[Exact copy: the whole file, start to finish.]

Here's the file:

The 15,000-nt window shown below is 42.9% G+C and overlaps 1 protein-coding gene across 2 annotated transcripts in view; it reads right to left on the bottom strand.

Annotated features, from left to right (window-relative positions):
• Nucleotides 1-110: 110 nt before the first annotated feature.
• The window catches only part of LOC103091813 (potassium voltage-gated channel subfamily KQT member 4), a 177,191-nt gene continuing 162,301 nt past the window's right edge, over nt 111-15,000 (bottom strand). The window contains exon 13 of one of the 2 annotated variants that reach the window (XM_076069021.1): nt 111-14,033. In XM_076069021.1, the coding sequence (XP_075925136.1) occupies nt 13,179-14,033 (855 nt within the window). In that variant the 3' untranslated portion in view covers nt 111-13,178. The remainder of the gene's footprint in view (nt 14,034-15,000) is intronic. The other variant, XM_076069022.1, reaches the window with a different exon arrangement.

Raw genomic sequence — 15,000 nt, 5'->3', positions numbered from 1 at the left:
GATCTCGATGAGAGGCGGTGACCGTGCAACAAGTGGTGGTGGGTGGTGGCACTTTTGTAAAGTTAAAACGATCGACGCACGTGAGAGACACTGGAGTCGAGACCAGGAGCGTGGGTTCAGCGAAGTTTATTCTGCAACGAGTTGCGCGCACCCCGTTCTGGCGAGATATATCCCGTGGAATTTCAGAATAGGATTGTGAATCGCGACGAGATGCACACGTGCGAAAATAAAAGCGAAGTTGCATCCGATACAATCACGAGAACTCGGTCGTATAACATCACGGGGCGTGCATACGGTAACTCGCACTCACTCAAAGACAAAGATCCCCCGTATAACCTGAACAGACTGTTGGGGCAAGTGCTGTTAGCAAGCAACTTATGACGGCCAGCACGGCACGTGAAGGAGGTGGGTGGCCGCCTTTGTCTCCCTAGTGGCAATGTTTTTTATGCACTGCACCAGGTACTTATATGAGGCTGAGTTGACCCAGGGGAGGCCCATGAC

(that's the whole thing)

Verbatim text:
The 15,000-nt window shown below is 42.9% G+C and overlaps 1 protein-coding gene across 2 annotated transcripts in view; it reads right to left on the bottom strand.

Annotated features, from left to right (window-relative positions):
• Nucleotides 1-110: 110 nt before the first annotated feature.
• The window catches only part of LOC103091813 (potassium voltage-gated channel subfamily KQT member 4), a 177,191-nt gene continuing 162,301 nt past the window's right edge, over nt 111-15,000 (bottom strand). The window contains exon 13 of one of the 2 annotated variants that reach the window (XM_076069021.1): nt 111-14,033. In XM_076069021.1, the coding sequence (XP_075925136.1) occupies nt 13,179-14,033 (855 nt within the window). In that variant the 3' untranslated portion in view covers nt 111-13,178. The remainder of the gene's footprint in view (nt 14,034-15,000) is intronic. The other variant, XM_076069022.1, reaches the window with a different exon arrangement.

Raw genomic sequence — 15,000 nt, 5'->3', positions numbered from 1 at the left:
GATCTCGATGAGAGGCGGTGACCGTGCAACAAGTGGTGGTGGGTGGTGGCACTTTTGTAAAGTTAAAACGATCGACGCACGTGAGAGACACTGGAGTCGAGACCAGGAGCGTGGGTTCAGCGAAGTTTATTCTGCAACGAGTTGCGCGCACCCCGTTCTGGCGAGATATATCCCGTGGAATTTCAGAATAGGATTGTGAATCGCGACGAGATGCACACGTGCGAAAATAAAAGCGAAGTTGCATCCGATACAATCACGAGAACTCGGTCGTATAACATCACGGGGCGTGCATACGGTAACTCGCACTCACTCAAAGACAAAGATCCCCCGTATAACCTGAACAGACTGTTGGGGCAAGTGCTGTTAGCAAGCAACTTATGACGGCCAGCACGGCACGTGAAGGAGGTGGGTGGCCGCCTTTGTCTCCCTAGTGGCAATGTTTTTTATGCACTGCACCAGGTACTTATATGAGGCTGAGTTGACCCAGGGGAGGCCCATGAC